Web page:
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Home Movies Reviews ‘Waltair Veerayya’ Netflix Movie Review - Pale and Fairly Generic

‘Waltair Veerayya’ Netflix Movie Review - Pale and Fairly Generic

The movie follows Waltair Veerayya, a fisherman with a notorious streak, who is asked for help by a desperate cop trying to nab a wanted criminal on the run

Vikas Yadav - Wed, 01 Mar 2023 16:20:45 +0000 3114 Views
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Director Bobby Kolli's Waltair Veerayya opens with a plane crash. That plane can be thought of as the screenplay, which keeps tumbling down till the finale. Let's consider the so-called screenplay of Waltair Veerayya for a second. While watching the movie, you wonder if the pages are simply filled with the words "aww" and "insert hero entry shot here." Waltair Veerayya is embarrassingly sentimental. The emotional scenes are accompanied by mushy music and characters displaying teary eyes with puppy faces. The movie practically begs you to cry, but this sea of schmaltz has the opposite effect. It makes you cackle.


Waltair Veerayya is a mass film, and a mass film is packed with cool entry shots. This is why Chiranjeevi continues to "enter" the movie till the final set piece. He arrives sailing on stormy waters and, at one point, appears by cutting through a thick cloud of white smoke. In Waltair Veeraya, Chiranjeevi plays the titular character. But let's be honest, in a mass film, there is no place for a "character." What we see is a star/superstar/megastar posing for his fans. All he does is wink at the camera and the audience. In one of the scenes in the film, Waltair breaks the fourth wall after delivering a social message-like dialogue. He looks at the camera and folds his hand as if sure of the fact that the crowd is appreciating his imbecilic goodwill speech. It's meant to be funny, but who's laughing? However, if you did end up clapping at the lecture, chances are you might have enjoyed Waltair Veeraya.


The movie simultaneously looks programmed as well as something that is being invented with progression (the twists serve as the best example of this, as they look shocking yet mindless but, at the same time, reveal that everything is happening with a purpose). A police officer - after looking at the dead bodies of his colleagues - kneels down, spreads his hands, and cries. It's the kind of theatricality that originates from the hands of a non-specialist, and Kolli's ineptness comes from a childish space. The way he briefly inserts slow-motion shots during action sequences gives you the impression of watching something made by an enthusiastic neophyte. Kolli's "cool shots" are similar to the ones kids (who have only watched Waltair Veerayya-type of films) dream of when they are told to imagine a kick-ass scenario. When bodies fly and things blow up, it feels like you are watching a child throw his toys here and there.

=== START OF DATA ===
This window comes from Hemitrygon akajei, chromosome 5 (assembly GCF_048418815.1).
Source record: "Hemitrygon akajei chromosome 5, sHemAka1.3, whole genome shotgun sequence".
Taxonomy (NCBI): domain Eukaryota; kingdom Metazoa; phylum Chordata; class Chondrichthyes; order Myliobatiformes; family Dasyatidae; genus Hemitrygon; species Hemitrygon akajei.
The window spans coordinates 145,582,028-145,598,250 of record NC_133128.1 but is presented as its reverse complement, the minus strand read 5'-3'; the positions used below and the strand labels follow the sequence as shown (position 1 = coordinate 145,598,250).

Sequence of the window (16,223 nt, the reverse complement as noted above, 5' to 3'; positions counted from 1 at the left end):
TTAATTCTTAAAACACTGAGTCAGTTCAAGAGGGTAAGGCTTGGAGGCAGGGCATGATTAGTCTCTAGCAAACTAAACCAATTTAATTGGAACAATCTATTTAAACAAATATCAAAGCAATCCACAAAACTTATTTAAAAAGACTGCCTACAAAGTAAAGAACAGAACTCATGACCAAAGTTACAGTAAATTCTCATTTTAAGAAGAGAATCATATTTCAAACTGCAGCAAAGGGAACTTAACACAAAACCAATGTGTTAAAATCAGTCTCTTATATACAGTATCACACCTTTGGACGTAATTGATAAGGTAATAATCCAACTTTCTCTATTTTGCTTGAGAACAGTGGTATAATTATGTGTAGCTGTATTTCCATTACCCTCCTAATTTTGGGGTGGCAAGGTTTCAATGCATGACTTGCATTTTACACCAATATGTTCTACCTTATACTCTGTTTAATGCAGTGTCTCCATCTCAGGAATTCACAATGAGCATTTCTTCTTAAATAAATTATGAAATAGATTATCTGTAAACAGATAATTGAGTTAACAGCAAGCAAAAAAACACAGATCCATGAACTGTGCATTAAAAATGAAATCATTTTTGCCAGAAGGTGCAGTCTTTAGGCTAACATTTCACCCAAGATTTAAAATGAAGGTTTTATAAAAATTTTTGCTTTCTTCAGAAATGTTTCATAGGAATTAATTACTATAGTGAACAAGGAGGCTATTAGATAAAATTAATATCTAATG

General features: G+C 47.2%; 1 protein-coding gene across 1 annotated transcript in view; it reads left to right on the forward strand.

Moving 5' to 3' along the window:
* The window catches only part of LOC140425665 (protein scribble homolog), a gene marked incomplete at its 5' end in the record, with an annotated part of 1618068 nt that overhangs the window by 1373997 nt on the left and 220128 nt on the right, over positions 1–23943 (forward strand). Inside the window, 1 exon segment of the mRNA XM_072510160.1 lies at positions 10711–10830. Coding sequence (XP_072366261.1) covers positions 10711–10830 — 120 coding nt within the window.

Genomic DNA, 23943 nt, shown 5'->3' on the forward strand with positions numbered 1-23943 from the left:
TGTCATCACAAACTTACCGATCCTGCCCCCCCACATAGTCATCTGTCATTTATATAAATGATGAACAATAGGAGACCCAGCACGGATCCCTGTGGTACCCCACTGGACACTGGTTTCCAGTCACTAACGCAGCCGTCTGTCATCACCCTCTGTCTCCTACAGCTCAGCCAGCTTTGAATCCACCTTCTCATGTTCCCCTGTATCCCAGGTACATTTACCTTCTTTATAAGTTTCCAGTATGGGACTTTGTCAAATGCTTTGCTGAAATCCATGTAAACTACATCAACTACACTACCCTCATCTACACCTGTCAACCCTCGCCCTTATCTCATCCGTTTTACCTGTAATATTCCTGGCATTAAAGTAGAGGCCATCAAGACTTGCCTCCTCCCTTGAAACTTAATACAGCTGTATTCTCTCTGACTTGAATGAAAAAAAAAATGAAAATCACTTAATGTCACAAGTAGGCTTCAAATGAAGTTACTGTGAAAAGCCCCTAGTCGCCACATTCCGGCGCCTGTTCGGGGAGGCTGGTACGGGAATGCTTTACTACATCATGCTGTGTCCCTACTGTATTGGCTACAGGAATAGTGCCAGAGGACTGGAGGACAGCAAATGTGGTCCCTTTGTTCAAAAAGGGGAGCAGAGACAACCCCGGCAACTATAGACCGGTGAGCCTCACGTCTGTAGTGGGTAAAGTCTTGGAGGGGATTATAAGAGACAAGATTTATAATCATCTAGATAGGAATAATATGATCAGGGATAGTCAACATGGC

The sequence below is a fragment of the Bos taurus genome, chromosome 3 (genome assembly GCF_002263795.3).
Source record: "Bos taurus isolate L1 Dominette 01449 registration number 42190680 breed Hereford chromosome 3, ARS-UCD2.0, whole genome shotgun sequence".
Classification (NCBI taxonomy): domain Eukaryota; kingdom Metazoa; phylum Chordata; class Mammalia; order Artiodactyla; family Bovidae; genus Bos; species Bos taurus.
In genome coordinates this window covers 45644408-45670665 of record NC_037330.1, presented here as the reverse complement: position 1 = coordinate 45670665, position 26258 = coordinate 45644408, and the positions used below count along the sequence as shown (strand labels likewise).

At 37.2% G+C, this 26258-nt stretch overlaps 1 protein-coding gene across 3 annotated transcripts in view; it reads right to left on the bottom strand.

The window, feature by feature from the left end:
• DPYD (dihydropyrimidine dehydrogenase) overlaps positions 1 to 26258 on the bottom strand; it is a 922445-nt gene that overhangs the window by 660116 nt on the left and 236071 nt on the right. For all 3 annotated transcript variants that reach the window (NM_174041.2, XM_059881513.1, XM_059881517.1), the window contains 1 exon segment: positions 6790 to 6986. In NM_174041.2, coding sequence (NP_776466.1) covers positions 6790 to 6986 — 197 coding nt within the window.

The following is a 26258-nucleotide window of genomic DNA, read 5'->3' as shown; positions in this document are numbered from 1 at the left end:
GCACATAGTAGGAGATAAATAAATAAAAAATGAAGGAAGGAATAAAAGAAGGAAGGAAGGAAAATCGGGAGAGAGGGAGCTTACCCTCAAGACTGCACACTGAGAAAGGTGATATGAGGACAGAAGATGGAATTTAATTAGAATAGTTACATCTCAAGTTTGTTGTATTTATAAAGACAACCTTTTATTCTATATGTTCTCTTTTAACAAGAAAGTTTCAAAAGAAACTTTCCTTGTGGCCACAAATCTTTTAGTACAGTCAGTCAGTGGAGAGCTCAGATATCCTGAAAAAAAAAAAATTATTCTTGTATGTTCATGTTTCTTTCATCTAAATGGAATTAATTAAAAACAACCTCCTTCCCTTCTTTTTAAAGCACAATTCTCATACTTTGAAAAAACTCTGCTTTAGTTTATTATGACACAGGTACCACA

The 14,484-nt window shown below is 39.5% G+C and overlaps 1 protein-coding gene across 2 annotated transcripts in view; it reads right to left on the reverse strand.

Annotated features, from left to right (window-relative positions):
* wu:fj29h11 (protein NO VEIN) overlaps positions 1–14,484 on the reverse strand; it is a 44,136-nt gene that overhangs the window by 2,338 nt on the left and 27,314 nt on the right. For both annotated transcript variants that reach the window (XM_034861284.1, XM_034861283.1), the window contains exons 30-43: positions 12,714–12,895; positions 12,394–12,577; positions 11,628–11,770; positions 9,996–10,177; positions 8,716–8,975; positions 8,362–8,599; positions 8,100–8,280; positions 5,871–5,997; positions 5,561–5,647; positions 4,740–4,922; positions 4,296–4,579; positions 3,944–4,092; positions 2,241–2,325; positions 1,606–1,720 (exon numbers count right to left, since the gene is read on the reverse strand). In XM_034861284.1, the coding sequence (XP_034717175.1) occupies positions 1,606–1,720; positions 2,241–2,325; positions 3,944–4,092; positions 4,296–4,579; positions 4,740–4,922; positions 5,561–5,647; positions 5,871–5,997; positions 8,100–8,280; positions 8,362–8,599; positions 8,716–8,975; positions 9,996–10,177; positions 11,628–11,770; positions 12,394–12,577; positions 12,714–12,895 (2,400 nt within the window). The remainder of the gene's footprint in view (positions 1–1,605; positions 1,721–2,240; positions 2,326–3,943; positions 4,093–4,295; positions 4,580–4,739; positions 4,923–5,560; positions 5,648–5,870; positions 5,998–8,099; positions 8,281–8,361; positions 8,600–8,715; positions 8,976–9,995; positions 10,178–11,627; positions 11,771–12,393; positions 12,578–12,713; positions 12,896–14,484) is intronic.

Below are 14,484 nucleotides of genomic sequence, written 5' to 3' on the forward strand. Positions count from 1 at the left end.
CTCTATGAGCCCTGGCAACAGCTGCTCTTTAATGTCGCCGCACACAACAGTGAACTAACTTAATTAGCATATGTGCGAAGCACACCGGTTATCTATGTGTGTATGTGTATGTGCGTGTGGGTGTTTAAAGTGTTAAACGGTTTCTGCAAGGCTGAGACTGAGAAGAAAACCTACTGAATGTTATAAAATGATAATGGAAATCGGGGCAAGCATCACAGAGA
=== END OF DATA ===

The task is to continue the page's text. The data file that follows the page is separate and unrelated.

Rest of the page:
Kolli's childishness also comes through Chiranjeevi. The actor's exaggerated gestures during both lighthearted and heavy scenes come across as jejune. He basically looks like a teenager trying to entertain a crowd through over-the-top attempts at humor. We hear Waltair's voice before seeing his physical image, which leads us to expect an intimidating figure with lashings of style. But when we see Waltair, we are not overawed by his presence. As a result, the words of the naval officers praising Waltair ring false. The problem is exacerbated whenever Waltair fights with his foes, as we are able to notice the fakeness behind the punches. The movie oversells Chiranjeevi and his charm, but we don't buy even a second of it. Ravi Teja, in comparison, fares better. He is relaxed and devoid of the weight to impress the audience, probably because his role is an extended cameo and doesn't ask him to carry the whole film on his shoulders. Teja makes us feel sympathetic towards his character, Vikram, when he dies in a car.


Kolli is so in awe of his superstar(s) that he transforms into a fanboy. He doesn't seem to be doing his directorial duties. Rather, he gapes at the stars like an admirer, letting them do whatever they like. His obsessive vision is visible for anyone to see. Look how Kolli sets certain characters up with a lot of swag and then discards them like junk as if fearing they might steal the spotlight from the main attraction (Chiranjeevi). Athidhi (Shruti Haasan) is a RAW agent with a flexible body and deadly combat skills, but the movie doesn't give her much to do and reduces her to a mere eye candy (she is unable to overpower a drunk Waltair). Solomon (Bobby Simha) is introduced as a villain who can kill you while being cuffed and blindfolded. But after his introduction scene, he looks feeble and forgettable.


A character says, "I don't want to hear routine dialogues." One wishes that the movie, too, hadn't been so routine and generic. The stakes are always low because Waltair Veerayya never stops reminding us how powerful the eponymous hero of this story is. Don't expect anything exciting and suspenseful from a film that inserts a romantic song in the middle of serious planning. The movie is as disposable as its CGI.


Final Score- [4.5/10]
Reviewed by - Vikas Yadav
Follow @vikasonorous on Twitter
Publisher at Midgard Times

 

 

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